With so much attention now focused on the Denver school board, Boardhawk is providing this nuts-and-bolts primer on the board for people who might be new to issues of Denver Public School governance.
“The board is making decisions without us,” Claudia Carrillo said in an interview after her daughter and son testified during a three-hour public comment session about how their education has been harmed. “It’s like they are setting us up to fail,” she said.
“I can promise you that I have done more to keep kids of color out of trouble, even when a school has wanted me to write them up with a citation. I know the potential impact this could have on their lives.”
“There is currently very little rigorous evaluative research on the effects — in terms of school safety — of having a police presence in schools,” one study says.
A federal judge has rejected Denver Public Schools’ request to delay his recent order that the district immediately lift restrictions against critic Brandon Pryor, criticizing DPS officials as sore losers in their legal case against Pryor.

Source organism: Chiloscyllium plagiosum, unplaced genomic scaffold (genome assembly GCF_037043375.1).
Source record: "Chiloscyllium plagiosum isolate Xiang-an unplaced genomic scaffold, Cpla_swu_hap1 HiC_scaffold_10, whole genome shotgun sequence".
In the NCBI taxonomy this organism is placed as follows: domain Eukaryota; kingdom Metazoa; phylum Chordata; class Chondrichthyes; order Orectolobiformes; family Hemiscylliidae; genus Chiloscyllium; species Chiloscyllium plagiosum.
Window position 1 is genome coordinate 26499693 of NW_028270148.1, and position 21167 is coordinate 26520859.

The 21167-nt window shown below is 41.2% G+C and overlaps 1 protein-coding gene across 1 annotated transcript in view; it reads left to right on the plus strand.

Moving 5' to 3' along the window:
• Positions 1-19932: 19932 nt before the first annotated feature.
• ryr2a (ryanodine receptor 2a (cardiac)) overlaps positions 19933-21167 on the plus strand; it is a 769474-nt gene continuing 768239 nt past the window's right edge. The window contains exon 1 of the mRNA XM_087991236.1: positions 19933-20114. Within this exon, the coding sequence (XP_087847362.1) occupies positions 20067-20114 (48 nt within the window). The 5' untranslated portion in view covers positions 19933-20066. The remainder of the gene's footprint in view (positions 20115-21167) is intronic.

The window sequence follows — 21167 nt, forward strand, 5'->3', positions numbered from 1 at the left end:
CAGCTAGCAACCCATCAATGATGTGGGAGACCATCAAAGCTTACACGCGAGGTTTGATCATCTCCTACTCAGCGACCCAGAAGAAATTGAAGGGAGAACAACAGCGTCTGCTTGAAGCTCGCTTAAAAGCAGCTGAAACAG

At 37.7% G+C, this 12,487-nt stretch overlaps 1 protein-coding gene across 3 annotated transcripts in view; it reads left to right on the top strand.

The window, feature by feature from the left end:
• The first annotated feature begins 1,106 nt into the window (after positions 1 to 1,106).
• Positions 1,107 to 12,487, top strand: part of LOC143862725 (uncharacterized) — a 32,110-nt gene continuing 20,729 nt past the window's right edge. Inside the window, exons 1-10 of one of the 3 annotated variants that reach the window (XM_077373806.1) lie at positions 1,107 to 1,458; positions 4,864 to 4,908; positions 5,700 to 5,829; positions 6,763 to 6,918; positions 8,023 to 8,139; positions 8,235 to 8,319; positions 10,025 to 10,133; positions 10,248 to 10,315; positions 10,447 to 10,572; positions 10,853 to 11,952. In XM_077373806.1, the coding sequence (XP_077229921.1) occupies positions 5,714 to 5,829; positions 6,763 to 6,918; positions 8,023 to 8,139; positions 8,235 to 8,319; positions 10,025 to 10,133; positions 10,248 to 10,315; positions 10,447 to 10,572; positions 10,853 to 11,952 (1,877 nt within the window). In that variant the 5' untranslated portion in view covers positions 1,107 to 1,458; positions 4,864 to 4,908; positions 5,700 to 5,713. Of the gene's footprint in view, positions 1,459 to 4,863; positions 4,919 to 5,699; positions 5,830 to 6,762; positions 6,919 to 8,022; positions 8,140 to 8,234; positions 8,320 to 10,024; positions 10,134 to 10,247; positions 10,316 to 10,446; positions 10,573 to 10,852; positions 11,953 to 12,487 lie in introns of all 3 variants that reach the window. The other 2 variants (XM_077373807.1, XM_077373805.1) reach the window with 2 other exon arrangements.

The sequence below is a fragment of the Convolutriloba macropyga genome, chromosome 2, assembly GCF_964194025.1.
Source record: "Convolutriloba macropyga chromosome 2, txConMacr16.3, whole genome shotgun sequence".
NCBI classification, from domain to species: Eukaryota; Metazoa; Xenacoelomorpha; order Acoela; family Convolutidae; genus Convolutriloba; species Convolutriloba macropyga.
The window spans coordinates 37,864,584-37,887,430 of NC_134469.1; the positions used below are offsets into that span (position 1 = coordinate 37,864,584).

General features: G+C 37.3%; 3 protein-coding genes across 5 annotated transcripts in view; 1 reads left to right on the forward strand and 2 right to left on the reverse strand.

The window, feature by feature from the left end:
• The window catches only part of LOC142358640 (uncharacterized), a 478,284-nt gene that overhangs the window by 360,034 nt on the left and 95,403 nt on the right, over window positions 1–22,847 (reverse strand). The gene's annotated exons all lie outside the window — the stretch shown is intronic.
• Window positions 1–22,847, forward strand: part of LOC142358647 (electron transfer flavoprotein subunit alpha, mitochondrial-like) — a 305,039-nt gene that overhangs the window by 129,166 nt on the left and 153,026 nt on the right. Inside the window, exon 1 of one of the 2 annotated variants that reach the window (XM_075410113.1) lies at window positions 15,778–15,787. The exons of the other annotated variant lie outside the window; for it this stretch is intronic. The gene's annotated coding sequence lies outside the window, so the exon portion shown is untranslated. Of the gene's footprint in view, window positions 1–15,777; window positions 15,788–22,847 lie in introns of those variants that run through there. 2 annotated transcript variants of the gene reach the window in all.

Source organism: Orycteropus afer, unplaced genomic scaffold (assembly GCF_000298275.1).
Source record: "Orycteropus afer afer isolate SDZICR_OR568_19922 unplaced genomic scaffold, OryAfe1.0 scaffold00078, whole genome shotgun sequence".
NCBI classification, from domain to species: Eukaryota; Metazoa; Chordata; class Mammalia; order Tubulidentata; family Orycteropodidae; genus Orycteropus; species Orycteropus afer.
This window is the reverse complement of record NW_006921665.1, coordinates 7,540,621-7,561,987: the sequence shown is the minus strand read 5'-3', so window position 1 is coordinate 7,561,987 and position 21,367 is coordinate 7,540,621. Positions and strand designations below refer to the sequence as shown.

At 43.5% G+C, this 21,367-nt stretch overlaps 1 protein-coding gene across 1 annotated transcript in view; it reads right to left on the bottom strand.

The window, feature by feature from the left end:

Many of the 17 mayoral candidates in attendance detailed their personal history as Denver school graduates and parents, asserting that the next city administration needs to be more involved in working with the Denver Public Schools administration and board to enhance after-school programs, high school internship and apprenticeship partnerships with local businesses, and to commit more resources for low-income families and students of color.
DPS attorney Andrew Ringel goes far beyond Pryor to argue that Kane is interfering with the district’s independent oversight of schools and threatens school safety by usurping the district’s rules for school visitors and volunteers and encouraging others to harass district employees.
The ruling amounted to a sweeping victory for Pryor over Colorado’s largest school district.
The lengthy hearing has gone beyond Pryor’s actions to probe a deeper undercurrent whether DPS has done enough to provide adequate resources and opportunities to Black students in response to longstanding equity concerns by community leaders, parents and educators.
“There was a progression (of complaints) to get to this level,” said Superintendent Alex Marrero, who is one of the defendants in Pryor’s lawsuit against the district. “This should not have caught him by surprise.”